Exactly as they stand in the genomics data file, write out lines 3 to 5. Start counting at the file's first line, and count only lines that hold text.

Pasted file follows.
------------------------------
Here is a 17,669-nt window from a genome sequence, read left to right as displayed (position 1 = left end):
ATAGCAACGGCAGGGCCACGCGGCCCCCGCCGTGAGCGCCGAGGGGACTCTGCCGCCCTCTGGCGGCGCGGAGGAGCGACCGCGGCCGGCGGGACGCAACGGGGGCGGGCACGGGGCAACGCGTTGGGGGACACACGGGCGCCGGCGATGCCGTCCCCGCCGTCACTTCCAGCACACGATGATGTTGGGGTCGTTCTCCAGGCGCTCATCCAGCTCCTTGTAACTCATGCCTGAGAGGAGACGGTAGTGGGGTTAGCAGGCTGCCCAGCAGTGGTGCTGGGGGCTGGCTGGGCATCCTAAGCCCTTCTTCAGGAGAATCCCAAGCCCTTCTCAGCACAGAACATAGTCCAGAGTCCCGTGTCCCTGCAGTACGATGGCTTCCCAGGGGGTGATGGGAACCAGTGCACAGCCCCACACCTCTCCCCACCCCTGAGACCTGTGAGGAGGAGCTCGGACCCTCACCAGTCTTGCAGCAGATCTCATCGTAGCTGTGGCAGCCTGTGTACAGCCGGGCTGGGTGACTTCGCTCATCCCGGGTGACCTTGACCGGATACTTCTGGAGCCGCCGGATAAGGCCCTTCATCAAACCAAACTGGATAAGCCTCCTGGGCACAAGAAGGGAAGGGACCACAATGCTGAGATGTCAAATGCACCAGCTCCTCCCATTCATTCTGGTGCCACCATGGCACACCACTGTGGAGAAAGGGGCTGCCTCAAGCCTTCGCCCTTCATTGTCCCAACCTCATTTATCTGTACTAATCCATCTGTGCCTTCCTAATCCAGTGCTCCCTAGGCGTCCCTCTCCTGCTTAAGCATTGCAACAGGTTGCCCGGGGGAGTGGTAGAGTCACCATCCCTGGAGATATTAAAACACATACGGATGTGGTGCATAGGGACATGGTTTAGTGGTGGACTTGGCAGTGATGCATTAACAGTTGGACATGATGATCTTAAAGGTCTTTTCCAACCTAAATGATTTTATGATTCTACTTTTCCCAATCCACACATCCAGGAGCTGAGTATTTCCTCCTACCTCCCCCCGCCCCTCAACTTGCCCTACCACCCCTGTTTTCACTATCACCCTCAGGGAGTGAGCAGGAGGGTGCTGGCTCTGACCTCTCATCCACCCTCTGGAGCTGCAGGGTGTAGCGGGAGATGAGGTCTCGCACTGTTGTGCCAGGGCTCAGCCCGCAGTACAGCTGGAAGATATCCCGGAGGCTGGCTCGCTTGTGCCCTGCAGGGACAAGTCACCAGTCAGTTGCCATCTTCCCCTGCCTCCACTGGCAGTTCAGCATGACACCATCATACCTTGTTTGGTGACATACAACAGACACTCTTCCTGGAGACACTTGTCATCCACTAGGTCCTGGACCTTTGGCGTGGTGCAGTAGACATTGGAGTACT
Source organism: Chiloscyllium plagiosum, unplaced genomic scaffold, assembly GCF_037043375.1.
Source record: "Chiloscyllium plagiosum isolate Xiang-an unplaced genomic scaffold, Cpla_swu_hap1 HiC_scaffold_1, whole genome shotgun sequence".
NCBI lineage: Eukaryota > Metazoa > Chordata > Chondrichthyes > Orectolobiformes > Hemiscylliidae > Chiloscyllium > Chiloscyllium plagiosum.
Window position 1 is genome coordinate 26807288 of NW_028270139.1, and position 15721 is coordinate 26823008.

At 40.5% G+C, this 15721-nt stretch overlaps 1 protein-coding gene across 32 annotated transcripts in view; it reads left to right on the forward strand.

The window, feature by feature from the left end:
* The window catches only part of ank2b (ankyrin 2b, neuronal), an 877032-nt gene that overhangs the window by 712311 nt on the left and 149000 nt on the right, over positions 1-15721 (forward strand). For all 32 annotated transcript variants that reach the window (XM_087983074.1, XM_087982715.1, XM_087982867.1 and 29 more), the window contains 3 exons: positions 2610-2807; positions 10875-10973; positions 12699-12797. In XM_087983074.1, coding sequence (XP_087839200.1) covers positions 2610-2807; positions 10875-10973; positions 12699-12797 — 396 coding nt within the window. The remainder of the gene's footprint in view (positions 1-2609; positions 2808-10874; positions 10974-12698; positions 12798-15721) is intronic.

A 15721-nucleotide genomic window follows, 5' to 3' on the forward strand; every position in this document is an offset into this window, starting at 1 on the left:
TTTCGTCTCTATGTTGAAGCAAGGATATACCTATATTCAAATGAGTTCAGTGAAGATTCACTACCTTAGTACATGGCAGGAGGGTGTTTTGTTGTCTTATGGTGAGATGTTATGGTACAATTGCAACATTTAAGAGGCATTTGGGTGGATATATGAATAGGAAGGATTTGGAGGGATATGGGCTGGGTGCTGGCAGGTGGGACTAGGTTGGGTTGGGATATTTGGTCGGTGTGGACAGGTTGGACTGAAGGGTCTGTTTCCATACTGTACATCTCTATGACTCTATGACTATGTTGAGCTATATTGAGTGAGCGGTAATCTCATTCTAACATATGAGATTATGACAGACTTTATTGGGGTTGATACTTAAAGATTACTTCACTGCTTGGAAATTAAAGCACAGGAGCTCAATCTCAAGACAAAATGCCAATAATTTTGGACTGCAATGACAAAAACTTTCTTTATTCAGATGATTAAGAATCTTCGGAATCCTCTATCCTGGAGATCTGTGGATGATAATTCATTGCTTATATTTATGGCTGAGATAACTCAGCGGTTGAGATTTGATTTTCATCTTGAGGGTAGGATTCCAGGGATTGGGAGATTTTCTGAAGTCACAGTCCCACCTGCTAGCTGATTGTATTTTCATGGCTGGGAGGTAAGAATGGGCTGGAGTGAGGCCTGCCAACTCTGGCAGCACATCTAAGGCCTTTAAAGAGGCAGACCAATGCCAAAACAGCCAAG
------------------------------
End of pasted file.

Source organism: Chiloscyllium plagiosum, unplaced genomic scaffold, assembly GCF_037043375.1.
Source record: "Chiloscyllium plagiosum isolate Xiang-an unplaced genomic scaffold, Cpla_swu_hap1 HiC_scaffold_1, whole genome shotgun sequence".
NCBI lineage: Eukaryota > Metazoa > Chordata > Chondrichthyes > Orectolobiformes > Hemiscylliidae > Chiloscyllium > Chiloscyllium plagiosum.